§ Mr. George Gardiner
asked the Chancellor of the Exchequer if he will make 151W a statement about the meeting of the Budget Council in Brussels on 11 September.
§ Mr. Lawson
The Budget Council which I attended on 11 September established the European Communities draft general budget for 1980. This was preceded by a discussion of budgetary priorities with a delegation from the European Parliament headed by its President, Madame Veil.
At the beginning of the Council I made a short statement on the Government's attitude towards the 1980 budget. I said that, although the Council had been convened to examine the detailed proposals in the budget, my attitude towards these proposals was heavily influenced by the overall economic impact of the budget on the United Kingdom. The cumulative budgetary effect of Community policies produces a totally inequitable distribution of net financing costs that could not be ignored. In this connection I referred to the European Council's request for the Commission to produce a "Reference Paper" analysing the impact of the budget on member States. I expressed my hope that, when this was discussed at the Finance Council on 17 September, our Community partners would accept that the present situation was grossly unfair and would subsequently co-operate with the Commission in finding a solution in time for the next European Council in Dublin on 29–30 November.
I was later able to demonstrate to my colleagues the inadequacy in this respect of the existing financial mechanism when I informed them that, owing to the appreciation of sterling and revisions to the balance of payments figures for previous years, the United Kingdom would no longer satisfy the necessary conditions to qualify for a refund in 1980 in respect of 1979. As a result, the provision of 68 MEUA entered in the preliminary draft budget was replaced by a token entry.
There was a prolonged discussion on provision for the regional development fund (RDF). With support from certain other member States, I argued initially for acceptance of the Commission's proposal for commitment appropriations of 1200 MEUA. I pointed out that the RDF made a useful, though very modest, contribution 152W toward offsetting the perverse effects of the rest of the Budget and in particular its main policy, the common agricultural policy (CAP). However, some member States favoured a figure of only 650 MEUA, while others supported amounts only slightly above this. Agreement was eventually reached on an amount of 850 MEUA, which, although slightly below the 1979 figure of 945 MEUA, was a reasonably satisfactory outcome at this stage of the budget procedure, given the need to secure qualified majority approval.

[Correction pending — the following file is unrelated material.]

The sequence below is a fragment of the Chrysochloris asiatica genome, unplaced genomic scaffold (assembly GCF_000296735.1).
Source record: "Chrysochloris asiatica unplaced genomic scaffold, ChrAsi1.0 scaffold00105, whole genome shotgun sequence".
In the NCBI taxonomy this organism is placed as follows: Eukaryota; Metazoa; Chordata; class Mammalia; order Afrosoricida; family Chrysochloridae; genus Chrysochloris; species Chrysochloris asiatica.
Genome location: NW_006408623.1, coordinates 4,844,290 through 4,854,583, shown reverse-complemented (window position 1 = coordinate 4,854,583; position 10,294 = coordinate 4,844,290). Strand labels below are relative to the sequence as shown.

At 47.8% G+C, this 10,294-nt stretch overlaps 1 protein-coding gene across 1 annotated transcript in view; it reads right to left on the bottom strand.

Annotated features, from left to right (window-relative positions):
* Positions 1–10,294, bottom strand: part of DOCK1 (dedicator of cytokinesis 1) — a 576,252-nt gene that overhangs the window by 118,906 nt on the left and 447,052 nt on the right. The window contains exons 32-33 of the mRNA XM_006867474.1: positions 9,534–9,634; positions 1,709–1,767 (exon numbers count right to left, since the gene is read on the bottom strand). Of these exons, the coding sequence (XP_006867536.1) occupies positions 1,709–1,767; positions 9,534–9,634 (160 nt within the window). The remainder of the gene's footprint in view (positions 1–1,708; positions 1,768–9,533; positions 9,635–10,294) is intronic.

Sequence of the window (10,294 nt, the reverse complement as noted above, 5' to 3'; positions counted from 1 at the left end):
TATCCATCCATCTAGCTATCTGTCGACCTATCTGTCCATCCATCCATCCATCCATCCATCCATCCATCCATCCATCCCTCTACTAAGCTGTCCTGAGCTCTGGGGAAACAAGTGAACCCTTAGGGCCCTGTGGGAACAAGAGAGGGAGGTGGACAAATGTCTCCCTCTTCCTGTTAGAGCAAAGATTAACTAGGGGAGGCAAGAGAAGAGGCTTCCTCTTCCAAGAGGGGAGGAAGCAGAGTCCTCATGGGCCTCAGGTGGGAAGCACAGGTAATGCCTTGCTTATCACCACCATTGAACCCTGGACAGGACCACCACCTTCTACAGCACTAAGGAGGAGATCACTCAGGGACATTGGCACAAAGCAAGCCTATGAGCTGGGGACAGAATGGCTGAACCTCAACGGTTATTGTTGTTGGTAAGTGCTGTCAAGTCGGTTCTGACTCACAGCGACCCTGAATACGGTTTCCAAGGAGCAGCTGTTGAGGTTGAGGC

For the social fund, the Council agreed to commitment appropriations totalling 826 MEUA. An amount of 116 MEUA was agreed for aid to non-associates. Several of the Commission's proposals, particularly in the industrial and energy sectors, were removed by the Council because of the lack of an agreed Community policy. The proposed contribution of 100 MEUA to the ECSC budget was also rejected. Provisions for ACP sugar and food aid export refunds were returned to their rightful place in the agricultural title of the budget.
The draft budget established by the Council provided for 15,981 MEUA in commitment appropriations and 14,907 MEUA in payment appropriations. The Council has subsequently approved, through a rectifying letter, an amendment to the draft budget providing for an additional 417.3 MEUA in commitment and payment appropriations largely due to later information on harvests, and so on, affecting the Communities' agricultural expenditure. If the budget were adopted in this amended form, the United Kingdom's gross contribution is estimated at 3,180 MEUA—approximately 2,147 million at the 1980 budget rate of 1.4813 EUA=£1.
The draft budget, as amended, will now be considered by the European Parliament prior to further consideration by the Council, possibly on 23 November.